To Know Or Not To Know …
Trans fat is fat with unsaturated fatty acids having at least one double binding
in trans formation (se picture) as opposed to the cis formation in the essential
fatty acids like omega-
In food production trans fats occur during processing of polyunsaturated fatty acids by adding hydrogen through a process called hydrogenation, which makes the oils less likely to spoil.
Using trans fats in the manufacturing of foods helps foods stay fresh longer, have a longer shelf life and have a less greasy feel.
The consumption of trans fats may increase the risk of coronary heart disease by raising levels of “bad” LDL cholesterol and lowering levels of "good" HDL cholesterol.
Dietary trans fatty acids are more deleterious with respect to coronary heart disease than saturated fatty acids.
Nutritional authorities consider all trans fats as equally harmful for health and recommend that consumption of trans fats be reduced to trace amounts.
Commercial baked goods — such as crackers, cookies and cakes — and many fried foods, such as doughnuts and french fries — may contain trans fats. Shortenings and some margarines can be high in trans fat. Here is a list of foods having the highest content of trans fats.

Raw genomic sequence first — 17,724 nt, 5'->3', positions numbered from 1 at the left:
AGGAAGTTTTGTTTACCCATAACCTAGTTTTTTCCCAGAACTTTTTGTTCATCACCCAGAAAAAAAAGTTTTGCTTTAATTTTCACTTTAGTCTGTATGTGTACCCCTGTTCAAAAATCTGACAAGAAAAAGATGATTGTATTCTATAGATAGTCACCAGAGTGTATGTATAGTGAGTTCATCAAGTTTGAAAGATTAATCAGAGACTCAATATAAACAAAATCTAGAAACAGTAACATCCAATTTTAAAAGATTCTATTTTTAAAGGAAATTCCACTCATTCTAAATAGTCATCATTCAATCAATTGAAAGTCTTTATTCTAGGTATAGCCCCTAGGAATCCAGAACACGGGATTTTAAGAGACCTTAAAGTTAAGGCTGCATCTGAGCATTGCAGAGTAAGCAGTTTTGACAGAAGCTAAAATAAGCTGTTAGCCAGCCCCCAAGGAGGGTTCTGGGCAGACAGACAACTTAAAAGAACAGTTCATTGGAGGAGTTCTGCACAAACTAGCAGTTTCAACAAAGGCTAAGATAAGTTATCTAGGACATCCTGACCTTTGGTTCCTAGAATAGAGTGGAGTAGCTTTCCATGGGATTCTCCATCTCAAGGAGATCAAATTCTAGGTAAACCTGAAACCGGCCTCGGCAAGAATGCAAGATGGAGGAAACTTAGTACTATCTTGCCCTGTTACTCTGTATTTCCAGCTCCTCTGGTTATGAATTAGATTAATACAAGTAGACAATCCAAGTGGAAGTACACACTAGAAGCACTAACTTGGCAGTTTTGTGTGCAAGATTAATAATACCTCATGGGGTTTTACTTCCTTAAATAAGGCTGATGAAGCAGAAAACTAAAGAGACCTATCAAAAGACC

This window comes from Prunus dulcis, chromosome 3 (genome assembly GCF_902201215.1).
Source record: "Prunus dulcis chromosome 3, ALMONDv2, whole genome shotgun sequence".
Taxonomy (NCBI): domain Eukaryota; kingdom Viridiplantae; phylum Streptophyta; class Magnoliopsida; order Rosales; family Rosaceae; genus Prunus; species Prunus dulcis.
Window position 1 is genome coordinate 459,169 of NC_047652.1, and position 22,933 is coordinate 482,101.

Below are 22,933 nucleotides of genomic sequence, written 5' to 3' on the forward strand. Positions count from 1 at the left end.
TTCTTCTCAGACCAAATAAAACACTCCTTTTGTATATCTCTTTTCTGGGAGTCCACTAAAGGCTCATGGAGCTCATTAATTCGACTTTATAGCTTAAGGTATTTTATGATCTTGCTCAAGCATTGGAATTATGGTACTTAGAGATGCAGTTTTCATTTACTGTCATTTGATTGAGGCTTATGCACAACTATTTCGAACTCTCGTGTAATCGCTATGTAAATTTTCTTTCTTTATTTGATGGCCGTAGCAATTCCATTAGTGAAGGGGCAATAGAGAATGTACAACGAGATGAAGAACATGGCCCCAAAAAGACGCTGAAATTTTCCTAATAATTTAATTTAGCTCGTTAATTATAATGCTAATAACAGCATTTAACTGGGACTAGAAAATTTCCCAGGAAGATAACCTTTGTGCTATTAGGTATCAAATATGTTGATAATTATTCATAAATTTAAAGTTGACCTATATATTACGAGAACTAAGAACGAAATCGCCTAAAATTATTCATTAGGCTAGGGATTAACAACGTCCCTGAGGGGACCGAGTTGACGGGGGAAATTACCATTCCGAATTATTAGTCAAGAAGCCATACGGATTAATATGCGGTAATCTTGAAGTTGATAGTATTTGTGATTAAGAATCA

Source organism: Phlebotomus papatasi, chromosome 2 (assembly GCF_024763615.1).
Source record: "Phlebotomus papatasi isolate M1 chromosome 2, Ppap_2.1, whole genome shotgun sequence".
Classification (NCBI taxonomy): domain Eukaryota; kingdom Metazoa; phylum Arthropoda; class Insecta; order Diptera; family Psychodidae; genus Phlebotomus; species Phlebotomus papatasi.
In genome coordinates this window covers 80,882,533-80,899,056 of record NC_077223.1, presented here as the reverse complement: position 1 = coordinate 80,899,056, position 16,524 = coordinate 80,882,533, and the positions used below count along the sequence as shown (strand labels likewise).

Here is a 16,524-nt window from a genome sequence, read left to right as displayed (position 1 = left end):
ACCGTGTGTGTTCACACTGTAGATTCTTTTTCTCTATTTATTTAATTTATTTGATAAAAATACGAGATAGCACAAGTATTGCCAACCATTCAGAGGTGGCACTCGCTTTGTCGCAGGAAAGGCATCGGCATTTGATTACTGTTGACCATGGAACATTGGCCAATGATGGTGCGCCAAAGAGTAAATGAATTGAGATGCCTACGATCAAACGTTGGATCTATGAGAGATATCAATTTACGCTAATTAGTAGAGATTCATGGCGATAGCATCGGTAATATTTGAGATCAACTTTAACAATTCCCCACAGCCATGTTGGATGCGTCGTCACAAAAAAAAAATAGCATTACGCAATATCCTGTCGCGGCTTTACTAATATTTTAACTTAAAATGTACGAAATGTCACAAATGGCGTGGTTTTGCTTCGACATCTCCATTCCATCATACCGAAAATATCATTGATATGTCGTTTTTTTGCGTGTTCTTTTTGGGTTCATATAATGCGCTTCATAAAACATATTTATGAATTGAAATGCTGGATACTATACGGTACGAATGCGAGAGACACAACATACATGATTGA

Trans fat used to be more common, but in recent years food manufacturers have used it less because of concerns over the health effects of trans fat. Food manufacturers in the United States and many other countries list the trans fat content on nutrition labels.
In some countries (e.g. Denmark) laws effectively ban the use of trans fats.
How do you know whether food contains trans fat? Look for the words "partially hydrogenated" vegetable oil in the nutritional labels. That's another term for trans fat.
"Fully" or "completely" hydrogenated oil doesn't contain trans fat but satuated fat, because all double bindings have been replaced by single bindings (see picture at the top).
If the label says just "hydrogenated" vegetable oil, it could mean the oil contains some trans fat.
Although small amounts of trans fat occur naturally in some meat and dairy products, it's the trans fats in processed foods that seem to be more harmful.
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